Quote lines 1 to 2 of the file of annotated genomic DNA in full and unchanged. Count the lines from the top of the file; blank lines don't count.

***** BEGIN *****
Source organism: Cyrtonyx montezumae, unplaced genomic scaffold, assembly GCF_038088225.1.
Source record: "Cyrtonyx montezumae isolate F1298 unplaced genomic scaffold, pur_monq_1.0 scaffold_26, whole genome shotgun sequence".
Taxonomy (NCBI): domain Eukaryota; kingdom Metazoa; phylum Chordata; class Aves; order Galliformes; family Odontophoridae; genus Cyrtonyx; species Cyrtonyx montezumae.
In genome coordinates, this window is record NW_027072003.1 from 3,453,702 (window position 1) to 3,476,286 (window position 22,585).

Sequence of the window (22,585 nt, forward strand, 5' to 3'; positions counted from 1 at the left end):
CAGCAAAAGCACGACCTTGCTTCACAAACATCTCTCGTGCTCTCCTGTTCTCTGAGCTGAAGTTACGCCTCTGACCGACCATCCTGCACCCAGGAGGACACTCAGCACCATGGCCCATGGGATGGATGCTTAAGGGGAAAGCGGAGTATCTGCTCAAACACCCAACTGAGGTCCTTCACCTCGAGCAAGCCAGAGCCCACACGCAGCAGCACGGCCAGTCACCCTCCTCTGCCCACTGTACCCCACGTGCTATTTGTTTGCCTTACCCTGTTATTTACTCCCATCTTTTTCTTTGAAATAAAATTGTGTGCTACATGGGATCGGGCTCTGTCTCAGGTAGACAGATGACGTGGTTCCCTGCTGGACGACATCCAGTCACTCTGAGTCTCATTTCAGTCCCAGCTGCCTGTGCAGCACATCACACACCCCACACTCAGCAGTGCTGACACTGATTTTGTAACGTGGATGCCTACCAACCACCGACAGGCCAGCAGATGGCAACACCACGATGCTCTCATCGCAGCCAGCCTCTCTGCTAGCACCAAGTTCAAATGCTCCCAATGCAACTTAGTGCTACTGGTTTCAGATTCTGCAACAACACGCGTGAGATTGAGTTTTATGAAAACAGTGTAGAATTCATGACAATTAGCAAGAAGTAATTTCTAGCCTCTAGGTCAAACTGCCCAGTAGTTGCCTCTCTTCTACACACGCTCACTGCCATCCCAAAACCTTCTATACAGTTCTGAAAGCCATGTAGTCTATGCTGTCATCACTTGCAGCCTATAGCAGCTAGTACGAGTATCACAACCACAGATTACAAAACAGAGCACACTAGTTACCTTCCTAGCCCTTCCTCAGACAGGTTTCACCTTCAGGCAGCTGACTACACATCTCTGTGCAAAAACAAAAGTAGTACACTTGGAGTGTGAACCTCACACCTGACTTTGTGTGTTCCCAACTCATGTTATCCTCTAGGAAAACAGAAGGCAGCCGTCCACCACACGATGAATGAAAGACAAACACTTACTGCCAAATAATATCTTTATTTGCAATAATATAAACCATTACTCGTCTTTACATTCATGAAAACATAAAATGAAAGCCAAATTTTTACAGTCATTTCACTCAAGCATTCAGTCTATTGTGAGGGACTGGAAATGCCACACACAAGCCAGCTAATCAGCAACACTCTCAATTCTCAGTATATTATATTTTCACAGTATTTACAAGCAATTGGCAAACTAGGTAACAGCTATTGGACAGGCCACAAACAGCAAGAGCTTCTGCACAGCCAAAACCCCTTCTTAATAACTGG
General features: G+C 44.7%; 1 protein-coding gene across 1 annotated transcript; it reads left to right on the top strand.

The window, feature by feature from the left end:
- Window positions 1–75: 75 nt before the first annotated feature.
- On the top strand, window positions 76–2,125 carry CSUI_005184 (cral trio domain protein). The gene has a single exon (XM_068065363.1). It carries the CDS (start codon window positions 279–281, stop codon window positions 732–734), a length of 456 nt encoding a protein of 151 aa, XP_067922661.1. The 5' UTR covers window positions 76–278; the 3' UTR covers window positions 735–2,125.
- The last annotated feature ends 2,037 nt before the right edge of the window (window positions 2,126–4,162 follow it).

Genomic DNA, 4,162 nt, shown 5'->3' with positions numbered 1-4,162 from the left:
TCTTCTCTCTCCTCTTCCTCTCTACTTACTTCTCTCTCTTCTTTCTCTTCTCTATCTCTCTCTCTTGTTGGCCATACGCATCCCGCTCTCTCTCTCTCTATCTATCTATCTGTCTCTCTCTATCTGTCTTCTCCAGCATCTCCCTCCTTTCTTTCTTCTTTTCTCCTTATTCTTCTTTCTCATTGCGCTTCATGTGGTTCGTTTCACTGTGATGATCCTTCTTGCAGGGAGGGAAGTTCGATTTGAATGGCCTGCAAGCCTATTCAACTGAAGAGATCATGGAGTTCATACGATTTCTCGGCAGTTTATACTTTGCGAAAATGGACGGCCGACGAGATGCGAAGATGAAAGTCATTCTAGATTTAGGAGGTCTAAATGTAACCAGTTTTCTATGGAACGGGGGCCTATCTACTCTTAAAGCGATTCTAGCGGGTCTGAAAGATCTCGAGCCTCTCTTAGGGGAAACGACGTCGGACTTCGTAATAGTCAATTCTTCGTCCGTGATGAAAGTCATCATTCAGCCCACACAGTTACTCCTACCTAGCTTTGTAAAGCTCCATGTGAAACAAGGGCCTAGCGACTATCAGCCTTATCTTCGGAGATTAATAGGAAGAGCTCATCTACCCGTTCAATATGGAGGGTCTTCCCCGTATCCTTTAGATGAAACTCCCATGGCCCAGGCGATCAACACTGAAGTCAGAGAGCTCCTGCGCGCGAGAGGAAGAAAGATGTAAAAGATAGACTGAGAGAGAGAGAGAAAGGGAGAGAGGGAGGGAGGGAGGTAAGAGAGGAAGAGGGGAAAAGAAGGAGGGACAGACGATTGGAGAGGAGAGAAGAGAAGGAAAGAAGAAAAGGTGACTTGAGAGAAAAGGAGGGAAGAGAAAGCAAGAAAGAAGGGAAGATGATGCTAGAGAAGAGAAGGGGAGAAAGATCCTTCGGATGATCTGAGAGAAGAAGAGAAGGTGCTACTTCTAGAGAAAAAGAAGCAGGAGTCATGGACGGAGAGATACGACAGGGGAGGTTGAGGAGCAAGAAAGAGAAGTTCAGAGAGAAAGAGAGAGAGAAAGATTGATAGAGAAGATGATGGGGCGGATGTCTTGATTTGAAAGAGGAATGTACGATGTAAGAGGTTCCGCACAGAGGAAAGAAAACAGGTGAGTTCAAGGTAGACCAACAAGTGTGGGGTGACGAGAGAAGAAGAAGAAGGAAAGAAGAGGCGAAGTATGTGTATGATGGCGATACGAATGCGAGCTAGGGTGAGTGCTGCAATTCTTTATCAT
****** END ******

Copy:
Source organism: Cyrtonyx montezumae, unplaced genomic scaffold, assembly GCF_038088225.1.
Source record: "Cyrtonyx montezumae isolate F1298 unplaced genomic scaffold, pur_monq_1.0 scaffold_26, whole genome shotgun sequence".